Visual Traceroute: What Is It (And Not) Good For?

Traceroute was invented way back in 1987 by Van Jacobson, one of the core architects of TCP/IP as a way to find the possible paths, or routes, packets take across an IP network. At the same time, traceroute measures packet speed and spots delays that could point to networking problems.

Traceroute is a more detailed measurement than a simple ping which determines if the device or endpoint is reachable and shows the final round-trip time from source to the destination and back. Traceroute, in contrast, shows a packet’s route and speed across the network, including all the hops. This shows overall network performance, as well as what segments are fast, which are slow, and which may have significant problems. If enough packets are lost, traceroute defines that there is a connection error.

Visual Traceroute, as the name suggests, offers a visualization or map-like view of the network and all the paths the packet traverses with details on the segments. This includes routers, switches, and other network devices. Unlike a simple ping, Visual Traceroute details each hop along the packet’s journey with the name of the hop, its IP address, the time it took to get from hop to hop, and finally the total round trip time.

Traceroute, or more commonly now, Visual Traceroute, is one key network diagnostic tool to find, identity, and isolate connectivity issues, whether segment failures or bottlenecks – but is not the only method. Visual Traceroute is but part of a robust network monitoring arsenal. It can also be used to get an overall view of the network architecture to drive network modernization efforts.

Often a network manager, or someone filling that role, will use a ping to check the network for issues such as an unresponsive segment of latency problems. The next step is a fuller more detailed view via Visual Traceroute which can show where exactly in the network the problem lies.

Visual Traceroute as Part of a Network Monitoring Solution

As with ping, traceroute can be used as a standalone diagnostic tool. That means the network manager somehow has to know there's a problem, have a sense of generally where the problem is, and invoke traceroute to find more details. A better way is to have a network monitoring solution that already includes traceroute, can automatically invoke traceroute when needed or even run it regularly against defined parts of the network or devices, create actionable alerts, and then report on traceroute results in specific instances and over a specific period of time.

A good network monitoring solution will not only alert the network manager an issue exists, it will automatically issue a traceroute to that problem segment or device, and further alert the network manager. 

Traceroutes are not just invoked when there are issues, can be run regularly to check the status of a device or network status, and show performance and problems/errors over time. When errors are spotted, a network manager can drill down into the details of all the hops with hostnames, IP addresses, and response times, along with a description of the underlying problem, so they can take appropriate action.

IT can also specify what devices and network areas to track with traceroute, and for what period of time.

Traceroute Shortcomings

Traceroute is far from perfect, and should not be the only method you use to analyze your network. For one thing, traceroute discovers paths at the interface level, but cannot do so at the router level. Traceroute can also be hung up by traffic load balancers and not able to discern the true packet path. Traceroute also has difficulty tracking asymmetric network paths, where traffic takes one path one way, and a different path for the return trip.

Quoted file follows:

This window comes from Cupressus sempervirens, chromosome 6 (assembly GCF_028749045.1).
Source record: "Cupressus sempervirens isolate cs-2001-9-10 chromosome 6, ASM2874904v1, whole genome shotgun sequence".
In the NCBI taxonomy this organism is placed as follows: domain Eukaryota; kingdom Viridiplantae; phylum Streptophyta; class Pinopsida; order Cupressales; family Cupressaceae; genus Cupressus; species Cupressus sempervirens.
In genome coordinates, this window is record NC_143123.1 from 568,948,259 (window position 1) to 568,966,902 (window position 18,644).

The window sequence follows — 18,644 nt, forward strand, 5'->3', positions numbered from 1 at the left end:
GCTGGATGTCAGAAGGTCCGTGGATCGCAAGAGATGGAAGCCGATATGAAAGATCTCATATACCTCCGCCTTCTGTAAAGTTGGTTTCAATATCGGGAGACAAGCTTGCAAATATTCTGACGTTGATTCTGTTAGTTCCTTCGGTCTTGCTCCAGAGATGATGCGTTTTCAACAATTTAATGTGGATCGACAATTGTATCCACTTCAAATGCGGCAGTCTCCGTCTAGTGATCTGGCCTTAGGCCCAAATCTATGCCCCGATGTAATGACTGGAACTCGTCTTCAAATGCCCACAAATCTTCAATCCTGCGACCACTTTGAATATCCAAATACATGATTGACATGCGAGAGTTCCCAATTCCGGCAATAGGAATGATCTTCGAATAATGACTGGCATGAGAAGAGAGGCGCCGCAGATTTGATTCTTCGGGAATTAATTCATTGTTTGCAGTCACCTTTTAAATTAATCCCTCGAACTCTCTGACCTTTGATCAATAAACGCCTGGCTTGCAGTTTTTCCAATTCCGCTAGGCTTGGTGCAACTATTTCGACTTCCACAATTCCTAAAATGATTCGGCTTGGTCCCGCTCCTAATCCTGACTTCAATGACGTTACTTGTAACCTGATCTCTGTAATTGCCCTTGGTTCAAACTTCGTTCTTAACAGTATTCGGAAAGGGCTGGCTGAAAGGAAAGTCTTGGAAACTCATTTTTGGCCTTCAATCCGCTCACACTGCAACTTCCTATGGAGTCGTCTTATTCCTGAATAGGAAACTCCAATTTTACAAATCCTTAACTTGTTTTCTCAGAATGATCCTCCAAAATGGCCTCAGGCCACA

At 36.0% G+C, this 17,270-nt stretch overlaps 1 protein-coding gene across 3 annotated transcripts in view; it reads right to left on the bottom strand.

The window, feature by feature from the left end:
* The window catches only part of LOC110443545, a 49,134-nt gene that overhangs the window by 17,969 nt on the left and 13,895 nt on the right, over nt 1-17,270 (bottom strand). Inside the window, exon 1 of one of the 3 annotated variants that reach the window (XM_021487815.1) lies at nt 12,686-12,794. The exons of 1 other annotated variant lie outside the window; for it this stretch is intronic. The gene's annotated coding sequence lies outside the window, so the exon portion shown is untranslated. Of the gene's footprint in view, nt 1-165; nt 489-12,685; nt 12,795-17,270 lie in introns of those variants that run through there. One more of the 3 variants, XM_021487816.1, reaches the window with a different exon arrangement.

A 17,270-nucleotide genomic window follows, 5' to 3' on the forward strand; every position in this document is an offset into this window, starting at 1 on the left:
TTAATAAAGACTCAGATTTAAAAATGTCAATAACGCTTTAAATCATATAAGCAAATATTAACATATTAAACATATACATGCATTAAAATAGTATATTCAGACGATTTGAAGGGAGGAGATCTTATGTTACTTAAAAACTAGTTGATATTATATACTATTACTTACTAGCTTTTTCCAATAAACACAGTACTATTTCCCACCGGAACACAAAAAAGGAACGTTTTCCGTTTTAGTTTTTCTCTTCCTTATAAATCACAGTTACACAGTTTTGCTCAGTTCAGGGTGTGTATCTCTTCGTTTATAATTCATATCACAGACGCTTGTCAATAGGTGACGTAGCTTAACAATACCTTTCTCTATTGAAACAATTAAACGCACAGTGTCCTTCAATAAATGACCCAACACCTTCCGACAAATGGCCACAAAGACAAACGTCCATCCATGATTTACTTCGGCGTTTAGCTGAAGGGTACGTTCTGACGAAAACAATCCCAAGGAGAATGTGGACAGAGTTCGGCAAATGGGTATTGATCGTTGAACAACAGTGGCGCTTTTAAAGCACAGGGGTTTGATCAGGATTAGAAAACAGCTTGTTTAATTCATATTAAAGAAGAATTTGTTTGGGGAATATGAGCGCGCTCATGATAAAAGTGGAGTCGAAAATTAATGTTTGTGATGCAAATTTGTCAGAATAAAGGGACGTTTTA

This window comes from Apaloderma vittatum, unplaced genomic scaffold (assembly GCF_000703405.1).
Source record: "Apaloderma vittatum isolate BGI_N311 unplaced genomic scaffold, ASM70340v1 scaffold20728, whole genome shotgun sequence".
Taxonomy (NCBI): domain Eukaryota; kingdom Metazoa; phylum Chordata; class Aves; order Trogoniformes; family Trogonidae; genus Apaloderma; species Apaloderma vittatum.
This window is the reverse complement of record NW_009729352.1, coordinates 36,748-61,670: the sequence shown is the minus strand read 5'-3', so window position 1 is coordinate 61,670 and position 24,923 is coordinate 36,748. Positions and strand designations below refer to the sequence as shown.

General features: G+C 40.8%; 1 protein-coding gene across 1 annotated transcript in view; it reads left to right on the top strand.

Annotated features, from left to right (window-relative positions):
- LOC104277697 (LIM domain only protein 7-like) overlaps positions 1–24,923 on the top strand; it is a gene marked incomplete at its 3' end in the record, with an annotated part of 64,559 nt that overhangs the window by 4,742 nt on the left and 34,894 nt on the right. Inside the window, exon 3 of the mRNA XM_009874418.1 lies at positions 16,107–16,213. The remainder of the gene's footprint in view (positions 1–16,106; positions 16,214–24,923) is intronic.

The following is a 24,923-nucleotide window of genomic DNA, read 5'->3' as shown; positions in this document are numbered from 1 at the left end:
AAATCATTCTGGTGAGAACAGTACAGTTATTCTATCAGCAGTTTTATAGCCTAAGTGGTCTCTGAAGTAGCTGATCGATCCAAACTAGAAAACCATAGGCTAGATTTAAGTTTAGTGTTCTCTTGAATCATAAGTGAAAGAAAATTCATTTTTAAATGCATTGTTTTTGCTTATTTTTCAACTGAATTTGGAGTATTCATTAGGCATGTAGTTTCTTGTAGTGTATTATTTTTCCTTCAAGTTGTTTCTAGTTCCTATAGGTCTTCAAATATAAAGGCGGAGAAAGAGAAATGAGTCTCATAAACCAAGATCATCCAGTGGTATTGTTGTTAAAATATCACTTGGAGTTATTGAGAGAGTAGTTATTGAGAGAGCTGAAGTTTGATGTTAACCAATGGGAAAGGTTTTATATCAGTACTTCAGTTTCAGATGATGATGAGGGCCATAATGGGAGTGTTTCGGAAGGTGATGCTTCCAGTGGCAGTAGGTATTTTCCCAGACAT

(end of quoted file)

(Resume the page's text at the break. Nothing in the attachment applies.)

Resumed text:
WhatsUp Gold and Visual Traceroute

With WhatsUp Gold, Visual Traceroute is just one of many network diagnostic tools. Leveraging its multi-tabbed interface, it is easy to set up and perform different trace routing processes – all at the same time. For more flexibility, IT can choose the network protocol (TCP, UDP or ICMP for example), and then pick the dedicated parameters for both the source and destination port. Making things easier, WhatsUp Gold offers an automatic source and destination port mode.

Thresholds can be set for good, marginal, or bad performance. The solution can also specify the length of the packet’s journey, the timeout, as well as maximum time to live (TTL), and pings per TTL.

Continuous or sustained traceroute is also possible, as admins can specify the time period over which the trace is run.

WhatsUp Gold also reports the details about all the found hops, their host IP and name, percentage of packets, minimum, maximum, and average latency, standard deviation, lost, received, sent, last number or packets, and Autonomous System Number. It handles ICMP traces and both TCP and UDP protocols.

 WhatsUp Gold Traceroute Features

  • Visualize trace data in real-time using the Topology map
  • Perform traces with ICMP, UDP, and TCP protocols
  • Isolate segment failures and bandwidth bottlenecks
  • Identify response times, domain names hop-by-hop
  • Conduct multiple traces simultaneously
  • Execute Continuous, Timed or one-time traces

WhatsUp Gold can also:

  • Understand port-to-port connectivity without visiting the wiring closet
  • Continually track and document your network as it evolves
  • Automate the documentation and inventory of the network
  • Track associations between physical servers and virtual resources
  • Determine which device is causing a network problem
  • Locate forgotten network devices with or without IP addresses
  • Discover OS details, patch information, and configuration details from your desk
  • Execute continuous and real-time network performance tests

To test and discover more features of our network monitoring software, download our 14-day free trial today!

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